6. Serve with your favourite toppings and enjoy! We topped ours with diced bacon, sauteed onion, kefir cheese & salsa for a delicious gluten and dairy free option. YUM!
For more great gluten- free recipes, make sure you check out the blog’s Yummy Mummy Recipes page & if you’re looking for good gluten free baking ingredients, check out this link for some great options.
Bring on BBQ season! I love the late nights and spending time with friends & family long after the sun’s gone down. When we have BBQs there’s always got to be something for the kids- a blow- up pool or sprinkler and/ or a game, good drinks for the grown ups & good music. We all know that it wouldn’t be a BBQ without having a look for Yeti cooler alternatives to keep all of the drinks cool and refreshed. When the summer sun is looking down on you all, the last thing you could want is hot drinks. With Father’s Day (and Summer!) right around the corner Man Crates asked me what I would include in a crate for BBQ season, so I asked the expert (my hubby) what his ‘must haves’ are when he’s manning the grill. See below for his suggestions!
BBQ Must Haves:
– good tools (tongs, a flipper, skewers, a grilling wrack & a meat thermometer for starters)
– a quality grill or smoker (a friend keeps talking about looking for the best electric smokers with summer coming up, so we’re considering the upgrade too). Remember to invest in some quality wood pellets as well! Using wood pellets can give your BBQ food a unique smoky flavour that is sure to impress yorur dinner guests. You can check out some of the best wood pellets on the Bear Mountain website.
– good tunes to cook to (an outdoor iPod dock = great gift idea!)
– cold drinks (beer & mojitos are favs). While you’re at it, look into investing in some cool beer glasses to go with your drinks to accentuate that summery vibe and add to BBQ season…Viking horn drink glasses from Alehorn.com definitely bring the wow factor!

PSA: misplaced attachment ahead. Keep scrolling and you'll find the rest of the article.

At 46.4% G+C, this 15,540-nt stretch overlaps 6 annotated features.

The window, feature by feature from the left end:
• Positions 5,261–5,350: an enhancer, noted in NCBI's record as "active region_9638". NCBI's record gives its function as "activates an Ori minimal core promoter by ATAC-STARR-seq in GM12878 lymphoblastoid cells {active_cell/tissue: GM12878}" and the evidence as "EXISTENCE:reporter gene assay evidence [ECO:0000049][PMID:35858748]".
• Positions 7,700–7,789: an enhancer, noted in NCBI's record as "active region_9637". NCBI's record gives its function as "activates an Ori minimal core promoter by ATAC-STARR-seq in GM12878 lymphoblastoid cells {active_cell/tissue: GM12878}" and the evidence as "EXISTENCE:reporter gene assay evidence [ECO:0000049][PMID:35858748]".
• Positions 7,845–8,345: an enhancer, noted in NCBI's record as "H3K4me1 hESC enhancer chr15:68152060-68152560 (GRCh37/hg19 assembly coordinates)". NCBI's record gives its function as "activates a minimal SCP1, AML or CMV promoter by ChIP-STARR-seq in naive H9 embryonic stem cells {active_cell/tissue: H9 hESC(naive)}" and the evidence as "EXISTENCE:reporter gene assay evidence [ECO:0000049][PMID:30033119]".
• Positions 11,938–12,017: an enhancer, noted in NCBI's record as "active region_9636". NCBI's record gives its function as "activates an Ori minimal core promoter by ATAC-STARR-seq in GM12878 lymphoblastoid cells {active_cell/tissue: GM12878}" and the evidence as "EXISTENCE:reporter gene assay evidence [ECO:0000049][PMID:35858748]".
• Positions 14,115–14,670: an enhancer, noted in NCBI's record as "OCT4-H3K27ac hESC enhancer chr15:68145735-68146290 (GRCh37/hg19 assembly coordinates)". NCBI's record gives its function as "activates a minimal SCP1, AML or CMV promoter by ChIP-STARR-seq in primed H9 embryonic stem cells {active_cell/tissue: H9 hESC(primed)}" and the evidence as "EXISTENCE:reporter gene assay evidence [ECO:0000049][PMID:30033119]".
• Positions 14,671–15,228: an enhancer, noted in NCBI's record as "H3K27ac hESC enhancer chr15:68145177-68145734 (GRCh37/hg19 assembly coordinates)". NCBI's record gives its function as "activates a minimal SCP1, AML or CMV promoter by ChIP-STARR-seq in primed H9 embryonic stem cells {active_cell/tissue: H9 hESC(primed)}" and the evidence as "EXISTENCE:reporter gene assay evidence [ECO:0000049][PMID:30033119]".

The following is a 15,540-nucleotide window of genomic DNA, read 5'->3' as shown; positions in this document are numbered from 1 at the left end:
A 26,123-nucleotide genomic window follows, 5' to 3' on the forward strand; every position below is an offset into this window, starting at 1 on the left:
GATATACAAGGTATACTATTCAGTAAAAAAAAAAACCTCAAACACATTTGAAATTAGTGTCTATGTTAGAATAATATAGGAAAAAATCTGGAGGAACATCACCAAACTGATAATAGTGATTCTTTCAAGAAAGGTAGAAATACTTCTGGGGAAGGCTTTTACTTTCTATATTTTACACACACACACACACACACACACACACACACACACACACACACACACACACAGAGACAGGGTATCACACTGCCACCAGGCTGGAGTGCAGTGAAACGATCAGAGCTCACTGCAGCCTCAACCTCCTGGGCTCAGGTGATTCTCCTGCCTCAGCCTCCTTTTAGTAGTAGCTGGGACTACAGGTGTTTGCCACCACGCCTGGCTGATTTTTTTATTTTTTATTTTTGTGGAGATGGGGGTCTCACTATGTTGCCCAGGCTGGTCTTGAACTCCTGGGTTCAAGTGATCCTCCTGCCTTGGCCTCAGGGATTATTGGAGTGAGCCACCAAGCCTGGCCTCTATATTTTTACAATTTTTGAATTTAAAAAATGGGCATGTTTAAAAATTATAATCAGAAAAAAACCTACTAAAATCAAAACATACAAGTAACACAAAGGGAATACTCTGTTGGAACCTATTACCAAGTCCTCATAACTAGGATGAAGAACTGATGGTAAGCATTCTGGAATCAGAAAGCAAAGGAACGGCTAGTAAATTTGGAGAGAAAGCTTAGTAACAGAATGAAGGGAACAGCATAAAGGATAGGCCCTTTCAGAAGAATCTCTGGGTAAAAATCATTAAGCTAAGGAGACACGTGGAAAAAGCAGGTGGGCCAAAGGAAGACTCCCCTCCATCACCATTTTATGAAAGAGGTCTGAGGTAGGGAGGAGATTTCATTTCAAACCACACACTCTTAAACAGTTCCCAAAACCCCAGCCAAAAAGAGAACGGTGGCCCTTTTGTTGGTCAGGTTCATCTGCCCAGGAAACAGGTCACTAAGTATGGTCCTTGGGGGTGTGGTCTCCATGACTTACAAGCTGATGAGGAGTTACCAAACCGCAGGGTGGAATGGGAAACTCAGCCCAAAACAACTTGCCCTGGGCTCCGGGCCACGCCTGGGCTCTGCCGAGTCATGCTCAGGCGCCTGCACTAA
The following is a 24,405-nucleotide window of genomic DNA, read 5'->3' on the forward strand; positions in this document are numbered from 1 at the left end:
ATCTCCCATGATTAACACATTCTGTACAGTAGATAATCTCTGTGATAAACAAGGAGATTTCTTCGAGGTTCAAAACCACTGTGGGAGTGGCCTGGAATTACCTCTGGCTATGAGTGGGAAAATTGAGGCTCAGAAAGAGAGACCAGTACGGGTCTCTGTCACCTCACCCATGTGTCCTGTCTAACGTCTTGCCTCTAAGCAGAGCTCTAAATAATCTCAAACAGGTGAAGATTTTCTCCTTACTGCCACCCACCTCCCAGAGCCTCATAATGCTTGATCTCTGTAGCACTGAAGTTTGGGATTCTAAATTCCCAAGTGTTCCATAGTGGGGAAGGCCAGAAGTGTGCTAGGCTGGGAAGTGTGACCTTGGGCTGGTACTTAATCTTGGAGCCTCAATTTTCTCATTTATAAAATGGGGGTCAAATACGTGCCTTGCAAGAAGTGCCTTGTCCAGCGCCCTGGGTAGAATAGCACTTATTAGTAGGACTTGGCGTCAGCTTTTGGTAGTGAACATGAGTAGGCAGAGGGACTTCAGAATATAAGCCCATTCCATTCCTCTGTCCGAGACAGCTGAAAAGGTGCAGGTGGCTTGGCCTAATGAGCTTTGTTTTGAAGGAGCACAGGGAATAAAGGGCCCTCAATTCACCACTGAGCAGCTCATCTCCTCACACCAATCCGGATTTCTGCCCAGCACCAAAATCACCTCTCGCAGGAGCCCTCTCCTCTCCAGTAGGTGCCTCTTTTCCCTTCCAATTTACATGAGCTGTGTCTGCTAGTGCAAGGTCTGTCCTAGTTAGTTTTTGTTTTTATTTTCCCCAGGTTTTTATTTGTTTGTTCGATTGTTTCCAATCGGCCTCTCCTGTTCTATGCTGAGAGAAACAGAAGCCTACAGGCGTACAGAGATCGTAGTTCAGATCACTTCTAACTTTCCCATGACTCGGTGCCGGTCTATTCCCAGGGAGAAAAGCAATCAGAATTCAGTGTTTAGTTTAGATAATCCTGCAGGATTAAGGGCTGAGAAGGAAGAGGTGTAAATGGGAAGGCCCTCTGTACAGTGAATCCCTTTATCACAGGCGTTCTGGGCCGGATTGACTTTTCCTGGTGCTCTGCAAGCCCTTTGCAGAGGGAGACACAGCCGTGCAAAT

– a man apron for grilling those messy, saucy meals (bonus if there’s a pouch to hold a beer!)
– drinking games (have you ever tried playing badminton after a few bevvies???)
What’s on your man’s ‘must have’ list for grilling?
Now that we’re into the warmer weather (YIPPEE!!!) it’s nice to have recipes that are lighter and don’t require you firing up the oven & heating up the house. A girlfriend of mine sent me this recipe and after making a few tweaks and came up with my own version. I hope your family loves it as much as mine! (PS- this is a great slow cooker idea for you busy Mamas wanting to come home to dinner ready to go! Just pop in on low for 6- 8 hours.)
Yummy Mummy Recipe: Thai Peanut Chicken
Skinless chicken thighs (I find bone- in are juicier)
1/4 cup cashew butter (you can make your own by whipping up 1 cup of raw cashews with a tablespoon of coconut oil in a food processor; add a pinch of salt if you like)
4 cloves garlic, minced
1 inch piece of ginger, minced
2 tbsp honey
2 tsbp rice vinegar
2 tsp sesame oil
2 tbsp soy sauce
1/2 tsp cayenne pepper
1/4 cup fresh cilantro, chopped
1. Preheat oven to 375 degrees
2. Combine all ingredients except chicken & cilantro in a blender or food processor
3. Place chicken in a baking dish & cover with sauce; cook for approx. 30 minutes